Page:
China developer Greenland sets up securities unit in Hong Kong

PUBLISHED : Tuesday, 20 September, 2016, 10:10pm
UPDATED : Tuesday, 20 September, 2016, 10:55pm

Shanghai-based Greenland Holding Group, one of China’s three largest developers, quickened its pace of diversification after the company launched its first securities affiliate to pursue fast growth in the financial sector.

Geng Jing, chief executive of Greenland Financial, said on Tuesday that the establishment of the securities subsidiary was part of the effort to make financial services one of the developer’s three core businesses, alongside the consumer and construction segments.

“Greenland is adamant in developing financial services which will generate one-third of the group’s total profits,” he said. “In the face of a severe slowdown, large-size companies in any industry would feel it is necessary to diversify into finance. It is a high-risk business, but it could generate high returns.”

Greenland’s setting-up of the Hong Kong-based securities firm, Greenland (Asia) Securities, would likely open a floodgate for more investments or acquisitions by the giant developer to tap the banking, insurance and securities businesses.

Greenland (Asia) will initially offer advisory and asset management services in Hong Kong, with a plan to have US$10 billion asset under management in three years.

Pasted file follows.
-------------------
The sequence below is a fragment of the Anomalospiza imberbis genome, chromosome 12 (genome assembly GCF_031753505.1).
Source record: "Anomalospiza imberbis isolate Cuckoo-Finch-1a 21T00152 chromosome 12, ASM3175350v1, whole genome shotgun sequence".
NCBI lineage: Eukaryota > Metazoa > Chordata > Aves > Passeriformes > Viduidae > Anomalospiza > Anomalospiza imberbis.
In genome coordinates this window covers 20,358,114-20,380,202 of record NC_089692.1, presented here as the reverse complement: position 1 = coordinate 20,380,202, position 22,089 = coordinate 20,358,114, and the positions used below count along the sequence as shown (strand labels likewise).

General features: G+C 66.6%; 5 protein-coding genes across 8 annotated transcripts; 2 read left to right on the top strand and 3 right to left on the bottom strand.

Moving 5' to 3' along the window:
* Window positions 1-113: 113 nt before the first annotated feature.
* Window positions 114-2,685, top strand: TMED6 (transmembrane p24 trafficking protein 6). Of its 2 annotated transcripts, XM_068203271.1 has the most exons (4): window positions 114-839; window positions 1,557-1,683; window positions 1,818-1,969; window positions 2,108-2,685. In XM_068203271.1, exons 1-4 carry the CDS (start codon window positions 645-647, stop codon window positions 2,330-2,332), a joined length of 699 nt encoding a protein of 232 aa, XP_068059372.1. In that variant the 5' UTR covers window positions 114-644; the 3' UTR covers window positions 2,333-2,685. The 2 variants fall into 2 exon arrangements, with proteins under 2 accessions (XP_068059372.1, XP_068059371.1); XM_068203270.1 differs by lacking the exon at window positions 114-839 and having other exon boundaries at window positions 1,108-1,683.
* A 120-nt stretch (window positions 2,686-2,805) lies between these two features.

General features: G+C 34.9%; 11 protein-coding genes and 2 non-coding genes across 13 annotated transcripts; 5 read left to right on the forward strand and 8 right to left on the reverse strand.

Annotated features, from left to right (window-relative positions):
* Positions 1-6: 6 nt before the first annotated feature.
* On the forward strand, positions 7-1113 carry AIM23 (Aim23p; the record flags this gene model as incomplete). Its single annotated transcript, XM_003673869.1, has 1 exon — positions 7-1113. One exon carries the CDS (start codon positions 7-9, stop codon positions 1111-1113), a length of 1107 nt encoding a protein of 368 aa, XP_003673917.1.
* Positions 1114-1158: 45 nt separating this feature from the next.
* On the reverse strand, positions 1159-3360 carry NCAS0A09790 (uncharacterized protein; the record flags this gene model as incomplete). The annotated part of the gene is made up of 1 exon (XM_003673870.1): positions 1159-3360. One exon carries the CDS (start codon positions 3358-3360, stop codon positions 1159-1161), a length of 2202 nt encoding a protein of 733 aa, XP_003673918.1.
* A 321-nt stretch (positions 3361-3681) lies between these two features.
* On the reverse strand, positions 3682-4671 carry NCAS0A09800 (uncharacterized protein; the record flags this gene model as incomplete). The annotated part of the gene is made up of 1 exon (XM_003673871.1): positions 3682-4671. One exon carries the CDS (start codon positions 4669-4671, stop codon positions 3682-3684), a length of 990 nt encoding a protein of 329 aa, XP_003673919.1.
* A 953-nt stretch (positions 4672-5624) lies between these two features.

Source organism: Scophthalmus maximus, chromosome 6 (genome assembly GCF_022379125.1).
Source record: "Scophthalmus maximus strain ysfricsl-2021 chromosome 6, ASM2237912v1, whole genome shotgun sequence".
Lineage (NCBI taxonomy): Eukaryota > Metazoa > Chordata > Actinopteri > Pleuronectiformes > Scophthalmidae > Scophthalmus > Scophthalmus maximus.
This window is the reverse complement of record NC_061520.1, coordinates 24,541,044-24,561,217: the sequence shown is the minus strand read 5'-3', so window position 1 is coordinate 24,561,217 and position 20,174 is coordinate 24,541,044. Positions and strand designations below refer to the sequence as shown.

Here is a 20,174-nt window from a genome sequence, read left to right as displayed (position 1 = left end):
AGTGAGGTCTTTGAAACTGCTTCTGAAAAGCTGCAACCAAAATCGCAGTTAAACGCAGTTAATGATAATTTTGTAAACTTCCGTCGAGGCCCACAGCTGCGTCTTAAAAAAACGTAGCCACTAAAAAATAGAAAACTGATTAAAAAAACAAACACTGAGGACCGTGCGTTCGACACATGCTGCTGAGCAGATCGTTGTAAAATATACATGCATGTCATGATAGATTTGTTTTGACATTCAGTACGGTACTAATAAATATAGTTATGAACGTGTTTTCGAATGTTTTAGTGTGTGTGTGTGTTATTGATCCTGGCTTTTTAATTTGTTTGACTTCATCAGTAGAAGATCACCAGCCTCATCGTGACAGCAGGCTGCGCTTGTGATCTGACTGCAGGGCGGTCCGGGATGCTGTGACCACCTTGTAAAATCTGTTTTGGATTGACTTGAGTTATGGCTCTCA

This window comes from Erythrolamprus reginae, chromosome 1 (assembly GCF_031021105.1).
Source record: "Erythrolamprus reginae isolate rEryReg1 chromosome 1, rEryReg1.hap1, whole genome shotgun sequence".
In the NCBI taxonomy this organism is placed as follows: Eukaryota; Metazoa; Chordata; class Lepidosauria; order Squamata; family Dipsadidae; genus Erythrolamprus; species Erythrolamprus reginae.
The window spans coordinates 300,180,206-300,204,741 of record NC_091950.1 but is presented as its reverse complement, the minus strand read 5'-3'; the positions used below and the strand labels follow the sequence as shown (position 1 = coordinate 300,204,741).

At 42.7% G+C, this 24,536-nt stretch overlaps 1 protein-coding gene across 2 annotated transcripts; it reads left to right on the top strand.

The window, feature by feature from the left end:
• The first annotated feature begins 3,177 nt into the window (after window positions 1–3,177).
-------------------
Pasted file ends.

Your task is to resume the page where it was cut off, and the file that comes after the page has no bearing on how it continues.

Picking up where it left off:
The company will also apply for investment banking and brokerage licences in Hong Kong to reinforce the growth of the firm.

Geng, who is also a vice president of Greenland Group, said the company is still pursuing a brokerage licence on the mainland as it envisions tapping the rising wealth management demand from mainlanders.

“We could either seek to set up a new brokerage or acquire an existing one,” he said. “We will find a proper region to locate the mainland securities firm.”

The mainland securities regulator started vetting applications for joint-venture brokerages last year, allowing Hong Kong and Macau investors to establish securities firms with a full range of licences.

Those applicants based in poverty-stricken areas could also be given a fast ticket to the full range of licences as the authorities want to support fund raising by local firms.

Geng said Greenland would closely study the new policies to find a proper way to set up its own A-share brokerages at the right time.

“Securities is still believed to be one of the lucrative industries in which mainland corporate giants are keen on making investments,” said Bob Zhou, chief executive of Shanghai-based Yinshu Capital. “Greenland needs to attract more talented professionals to boost its diversification into finance.”

Greenland became globally renowned for its massive overseas property investment.

But the company saw its credit rating downgraded this year due to its high leverage in the property sector.

In a sluggish economy, commercial properties could face a low occupancy ratio or decreasing rents, resulting in a developer’s cash strain.

In July, Greenland announced it would turn multi-million square metres of its commercial properties into incubators for technology start-ups in line with the central government’s call to fuel the slowing economy with entrepreneurial vigour.

Greenland founded its finance division in 2011, taking the first step in exploring financial businesses.

Greenland Financial posted a profit of 3 billion yuan in 2015, a year-on-year jump of 862.8 per cent.

For this year’s first half, Greenland Financial reported profits of 2 billion yuan.